Pittsburgh Sun-Telegraph from Pittsburgh, Pennsylvania on May 13, 1945 · 47
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Pittsburgh Sun-Telegraph from Pittsburgh, Pennsylvania · 47

Pittsburgh, Pennsylvania
Issue Date:
Sunday, May 13, 1945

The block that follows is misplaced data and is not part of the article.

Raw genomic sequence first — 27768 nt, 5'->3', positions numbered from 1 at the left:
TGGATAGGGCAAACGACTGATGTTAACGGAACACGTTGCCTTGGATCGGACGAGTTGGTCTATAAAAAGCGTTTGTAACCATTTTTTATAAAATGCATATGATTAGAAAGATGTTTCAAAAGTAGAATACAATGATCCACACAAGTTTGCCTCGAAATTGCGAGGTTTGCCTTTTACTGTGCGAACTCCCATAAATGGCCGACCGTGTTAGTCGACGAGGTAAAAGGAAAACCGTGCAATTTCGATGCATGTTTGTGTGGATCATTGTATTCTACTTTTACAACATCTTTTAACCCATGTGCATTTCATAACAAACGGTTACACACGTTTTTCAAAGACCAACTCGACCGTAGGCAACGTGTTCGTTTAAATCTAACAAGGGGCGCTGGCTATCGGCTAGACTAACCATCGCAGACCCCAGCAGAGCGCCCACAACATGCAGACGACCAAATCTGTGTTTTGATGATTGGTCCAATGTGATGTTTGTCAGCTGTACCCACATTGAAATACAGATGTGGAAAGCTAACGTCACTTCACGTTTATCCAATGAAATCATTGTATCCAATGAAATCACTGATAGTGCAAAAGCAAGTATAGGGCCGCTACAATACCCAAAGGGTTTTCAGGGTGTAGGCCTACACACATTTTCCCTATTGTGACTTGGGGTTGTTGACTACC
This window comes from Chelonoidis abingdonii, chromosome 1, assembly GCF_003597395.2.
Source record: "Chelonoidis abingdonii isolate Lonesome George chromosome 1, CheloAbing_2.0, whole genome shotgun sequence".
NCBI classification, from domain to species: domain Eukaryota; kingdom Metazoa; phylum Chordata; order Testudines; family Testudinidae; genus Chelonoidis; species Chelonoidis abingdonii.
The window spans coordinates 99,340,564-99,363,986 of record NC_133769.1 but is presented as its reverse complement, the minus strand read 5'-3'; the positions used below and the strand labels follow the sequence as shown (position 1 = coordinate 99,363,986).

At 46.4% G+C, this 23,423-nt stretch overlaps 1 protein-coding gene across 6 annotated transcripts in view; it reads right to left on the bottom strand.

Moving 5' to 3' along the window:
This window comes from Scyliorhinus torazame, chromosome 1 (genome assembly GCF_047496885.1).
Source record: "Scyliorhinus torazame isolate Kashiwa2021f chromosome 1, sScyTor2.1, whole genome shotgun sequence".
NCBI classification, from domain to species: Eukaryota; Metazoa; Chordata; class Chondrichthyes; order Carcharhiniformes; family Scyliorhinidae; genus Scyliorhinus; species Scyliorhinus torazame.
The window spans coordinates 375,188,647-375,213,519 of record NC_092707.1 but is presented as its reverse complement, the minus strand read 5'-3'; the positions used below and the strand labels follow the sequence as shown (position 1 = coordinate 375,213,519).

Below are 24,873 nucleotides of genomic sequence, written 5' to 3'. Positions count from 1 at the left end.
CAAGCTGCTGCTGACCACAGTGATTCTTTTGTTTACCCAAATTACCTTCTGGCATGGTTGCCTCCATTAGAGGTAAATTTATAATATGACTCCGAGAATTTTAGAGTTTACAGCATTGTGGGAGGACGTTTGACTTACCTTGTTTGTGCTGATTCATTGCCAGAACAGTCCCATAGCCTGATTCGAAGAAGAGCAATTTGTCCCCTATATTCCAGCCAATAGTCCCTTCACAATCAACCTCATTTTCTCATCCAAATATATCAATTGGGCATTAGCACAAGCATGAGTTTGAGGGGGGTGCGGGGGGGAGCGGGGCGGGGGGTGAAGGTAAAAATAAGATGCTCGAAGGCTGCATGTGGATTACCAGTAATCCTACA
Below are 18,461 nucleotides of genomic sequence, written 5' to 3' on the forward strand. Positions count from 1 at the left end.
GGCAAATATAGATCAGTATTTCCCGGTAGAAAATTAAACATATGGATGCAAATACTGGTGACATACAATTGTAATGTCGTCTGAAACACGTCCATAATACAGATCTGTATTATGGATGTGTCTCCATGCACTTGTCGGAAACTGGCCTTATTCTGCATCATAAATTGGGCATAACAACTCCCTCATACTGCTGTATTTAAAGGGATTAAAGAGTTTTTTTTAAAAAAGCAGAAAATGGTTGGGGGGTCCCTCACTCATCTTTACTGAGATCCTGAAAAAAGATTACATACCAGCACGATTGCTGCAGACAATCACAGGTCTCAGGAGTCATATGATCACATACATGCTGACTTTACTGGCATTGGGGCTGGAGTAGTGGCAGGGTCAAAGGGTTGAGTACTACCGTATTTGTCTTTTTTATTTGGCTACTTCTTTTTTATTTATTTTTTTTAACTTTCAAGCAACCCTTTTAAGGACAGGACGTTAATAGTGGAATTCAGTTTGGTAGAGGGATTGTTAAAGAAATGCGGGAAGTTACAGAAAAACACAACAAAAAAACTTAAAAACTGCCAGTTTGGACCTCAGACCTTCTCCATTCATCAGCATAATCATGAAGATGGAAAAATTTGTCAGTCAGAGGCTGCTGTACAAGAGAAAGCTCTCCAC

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.1 77 TT T T FT TTTf TT TT 0 if f rv tv,JL wit the border the night before election. Settlers from the North refused to abide by this election. They held one of their own. As a result, two rival governments were set up. Soon the attention of the whole country was fixed on "Bleeding . Kansas." President Pierce, who favored the pro-slavery side, eventually sent ' U. S. troops to quell the disturbance and disperse the free-state legislature. A new election was then called and again the Illegal methods of the pro - slavery party won. Takes Lead of Arms To Aid In Struggle When Congress refused to recognize as legal the state constitution adopted by such methods, Kansas was forced to remain a territory. As time went on, the free-state settlers became more numerous, and finally the South had to quit the contest. A new constitution was then drawn up, and on January 29, 1861, Kansas was admitted to the Union as a free state. Now to return to 1855, and John Brown. . WHEN the boys arrived In Kansas, they quickly discovered that the anti-si .very settlers were desperately in need of arms. Accordingly, John, Jr., wrote his father. John Sr., decided to take the guns out personally, and to stay there himself. ' He collected several hundred dollars from abolitionists, bought some rifles, pistols and old swords, loaded the stuff on a wagon, and set forth with his son-in-law, Henry Thompson. In Chicago, Brown's son Oliver Joined them. They reached Osawatomie on October 7, 1855, only to find almost every member of the family sick. Due to their absorption in the Kansas struggle, the Brown boys had failed to construct proper lodgings. Hardly had old John arrived when the so-called "Wakarusa War" flared up between the free-staters of Lawrence, Kan., and pro-slavery forces. Browa Joined the Lawrence battlers as "Captain of the Liberty Guards," his name for the small contingent from Osawatomie. As matters developed, he exerted more and more Influence; he seemed to regard himself as a sort of divinely-appointed warrior assigned to beat down the enemies of human rights. One Master Stroke Becomes Chief Aim Physically, he fitted the role of a zealot, for he was tall and gaunt, his face deeply lined, his gray eyes by tuns sad and fierce. He was never given to pleasantries, John Brotcn was a serious man, and he had serious work to do. Clash followed clash. On the night of May 24-29 occurred the "Pottawatomie Murders," when Brown's followers slaughtered five defenseless pro-slavery adherents with guns and swords. Gradually old John became the leader of the free-state guerrillas, and his name became the most feared one in the region, even though the slavery forces still had the upper hand. His son Frederick was killed in August, 1856, and two months later Brown, routed by Ruffians and sick of dysentery, quit Kansas and Journeyed to Tabor, in southwest Iowa. There had been setbacks, but he felt far from defeated. He would carry the struggle against slavery directly Into the South. He would seize the government arsenal at Harper's Ferry, Va., arm the grateful slaves, lead them to a Virginia mountain redoubt, and then expand the movement and so harass the slave-holders that slavery would become an Insecure and bankrupt Institution. In Tabor, where the farmers l "St Where 4bofonis Leader Mef General view of Harper ' Ferry, Va., site of the government arsenal which Brown captured end in which he was seized. Kennedy's farm were all abolitionists, Brown made arrangements to establish headquarters. After that he made a fund-raising campaign in Chicago and Boston, visited his family in North Elba, and gradually collected a small group as the nucleus of his future army. The men trained regularly at Springdale, Iowa. Preparations Made For Armed Uprising, Firearms being expensive, and the Negroes unaccustomed to their use. Brown ordered 1,000 pikes from a Collinsvllle (Conn.) blacksmith shop. In May. 1858, old John and his cohorts proceeded to Chatham, Canada, on Lake Erie. This was the northern terminus of the "underground railway," and many free Negroes lived there. Brown held a secret convention, unfolded his plans to raid the South, appealed to the Negroes for help, and formulated a "Provisional Constitution and Ordinances for the People of the United States." - Brown had himself named Commander in Chief. John H. Kagl, a correspondent for the New York Times, aged 24, was made Secretary of War, and various others got posts in the provisional Cabinet. A few weeks later, the ex-shepherd turned up in Kansas and remained there until things quieted down, finally leaving for the East In January. 1859. By now he had grown a beard and was using the name, "Shubel Morgan." In early July, he rented the Kennedy farm, five miles from Harper's Ferry, as a gathering place for men and arms. Great Day Arrives; Arsenal Attacked To allay suspicion, Brown ordered his youngest son, Oliver, to send for the latter's wife, Martha, and his sister, Annie. The girls cooked and acted as lookouts. Eventually, Brown had ii followers at the Kennedy rendezvous. Their average age was 25 years, S months. Five of . them were Negroes, and three of them were sons of old John Oliver, 20; Watson, 23, and Owen, 34. Only one of the group was of foreign birth: Stewart Taylor, 23, a native of Vxbridge, Canada; nearly all were of old American stock. Occasionally the bearded leader shouldered his surveying Instruments and strolled into Harper's Ferry, a town of 3.000. at the confluence of the Potomae and Shenandoah Rivers 55 miles northwest of Washington, D. C. LOT by lot the guns arrived from Tabor in boxes marked Books." In September the pikes arrived from Connecticut. Finally, although many promised recruits had failed to show up. Brown scheduled ' the town by Shenandoah J, JK? i ,r" i-i' .. .j . ,.S gfe i Brown in 7859 Familiar portrait of Brown as he appeared when he came cast to launch his campaign. the raid for midnight and the early hours of Sunday, October 16. . John Brown had no definite plan of campaign. He believed that, once be seized the arsenal, slaves would flock to him by the thousands, and that the movement would be Irresistible. Apparently It never occurred to him that the Negroes had been conditioned for generations so fear their masters, that they would hesitate to Join such a bold undertaking, so evidently doomed to failure. Brown seemed to violate every military principle. He gave only the most general orders to his men. He appointed no definite place for them to retreat to. He fixed no hour , for their withdrawal from Harper's Ferry. He commissioned Owen aa captain and ordered him, with Pvts. Barclay Coppoc. 20, and Francis Jackson Meriam, 21, to remain at the farm, as a rear guard. Some of the rifles and pikes were loaded on a wagon, which old John drove, and the men trudged through the darkness behind the wagon. Capt. John E. Cook. 29, and Capt. Charles P. Tidd. 25, pulled down the telegraph wires, while Aaron Dwight Stevens, 28. and John Kagl captured William Williams, the watchman at the bridge across the Potomac at the Ferry. The raiders arrived at the arsenal gate unnotiond, and seized the watchman there, Daniel Whelan. His Waferoo was in the Kills to the right. Raiders entered the bridge in the foreground. river at left, Potomac et right. Within the next hour or so, some 30 to 100 prisoners were captured, for use as hostages, and numerous slaves were armed and set free. Some of the prisoners slipped away in the confusion, and all the Negroes quickly disappeared. Among the captives was Col. tewis W. lVasfttnffton, great' orandnephew of George Washington, who owned a sword which Frederick the Great of Prussia had given the first President. Brown gmve the sword to one of his Negro followers, Osborn Perry Anderson, 29, to use as a symbol of the new state of the Negro race. Spreading of Alarm . Brines Militiamen AT 1:25 a. m. an eastbound train of the Baltimore It Ohio Railroad halted at the bridge and several trainmen Jumped off to Investigate tin commotion. Among them was the baggage master, Shephard Hayward. a free Nesro. One of the rebels fired and Hay-ward fell dead, the first fatality of the affray. The train finally resumed Its Journey about 6 a. m. Conductor Phelps wired John W. Garrett, head of the B. & O., who notified President James Buchanan in Washington. Meanwhile. Dr. John D. Starry, a Harper's Ferry physician, galloped to Charles-town, the next town, eight miles to the southwest, and aroused the volunteer Jefferson Guards. These militiamen, ununl-formed. arrived about noon, drove back the raiders, and entered the Wager House, a hotel on the Potomac waterfront. Brown retired to the engine house at the armory, where Col. Washington and other prisoners were confined. John Kagl, the best educated of all the raiders, now told his chief that It would be wise to retreat. Brown, expecting the Negroes to rise at any moment, ' would not listen. Raiders Shot Down In Escape Attempt The Brown forces suffered their first loss when Danger-field Newby, 44, a free Negro, was shot to death as he. Oliver Brown, and William Thompson, 28, a brother-in-law of Oliver, headed for the armory after they had been driven from the Shenandoah bridge. Newby's ears were cut into pieces and distributed among the Guards as souvenirs. Old John sent William Thompson to the arsenal with a flag of truce. Thompson was taken prisoner. later, Watson Brown and Stevens were dispatched on a second truce mission. They were wounded by rifle fire, but got back into the engine house. Sunday, passed, and more and more militiamen poured into the Ferry, where most of them got roaring drunk. One of the raiders, William H. Lee- man, 20, tried to escape by swimming trie Potomac Monday, but was shot to death as he reached si tiny Islet. Then Kagi. John A. Cope-land, Jr., 25. a free Negro, and Lewis Sheridan Leary. 24, also a Negro, agreed that they would make as break. Kagl was shot to death in the water, Leary mortally wounded. Copeland was wounded and captured by Dr. Starry, who protected him from lynching, Co. Robert E. Lee Leads U. S. Marines BUT the losses were not all on one side. At 2 p. m., Monday, George W. Turner,-prominent local farmer, was killed as he gunned for the rebels, then another railroad employe named Shepherd died. And about 4 o'clock, Edwin Coppoc, 24, brother of Barclay Coppoc, shot and killed the mayor of Harper's Perry, Fontaine Beckham. This so enraged the crowd that they lynched William Thompson. On Monday evening, three companies of uniformed troops arrived from Frederick, Md. They called upon Brown to give up, but he branished the sword of Frederick the Great and refused. That same- evening, Oliver Brown succumbed to his wounds beside the corpse of Stewart Taylor. Watson Brown died the next day. By Tuesday morning, there were only five men without wounds In the engine house: old John, Edwin Coppoc, Shields Green. S3 - year - old Negro. Jeremiah Goldsmith Anderson. 26. and Dauphin Thompson, 21. brother of William. That day a detachment of Marines, led by Brevet-Col. Robert E. Lee. arrived from Washington. . Lee, who was later to lead the armies of the South, gave Brown until Wednesday noon to surrender. Came Wednesday noon. Lee's ultimatum was delivered by Lt. J. E. B. Stuart, who was to become famous as a Confederate cavalry leader. Brown refused to give up, and Stuart dropped his hat as a signal for the assault, which was carried through very efficiently. Remnant Overcome At Point of Bayonet The troops battered down the engine house door with a ladder, then attacked with bayonets. (They had been ordered not to fire because of the presence of Brown's captives.) One Marine was killed by a bullet from s raider's gun. another was wounded. Lt. Israel Green rushed Brown and stabbed at his chest with a light word, but the blade bent on the rebel's breastbone. Then Green slashed Brown's head several times. Inflicting serious but not mortal wounds. Jeremiah Anderson and Dauphin Thompson were mortally bayoneted. Only a few of Brown's little army managed to escape: Owen Brown, Barclay Coppoc,' Tidd. Meriam, and Osborn Anderson. Lee took as prisoners old John. Stevens. Copeland, Green, and Edwin Coppoc. Captured later were John E. Cook (near Chambersburg, Pa.. October 25) and Albert Hazlett, 22 (In Carlisle, Pa., October 22). John Brown was Indicted at once on three counts: Treason, conspiring with slaves and others to commit treason, and murder In the first degree. Plans for his trial were rushed because it was feared that sympathizers In the North would make an armed effort to rescue the man who had dared so much for the cause In which he had such faith, and for. which he had already sacrl-' Meed three sons. (Th doling vtnli in th life of John Brown will be re-7af in another inrntalment.) (Copyright, Nw BynuuaK Ou.. Inc.), ii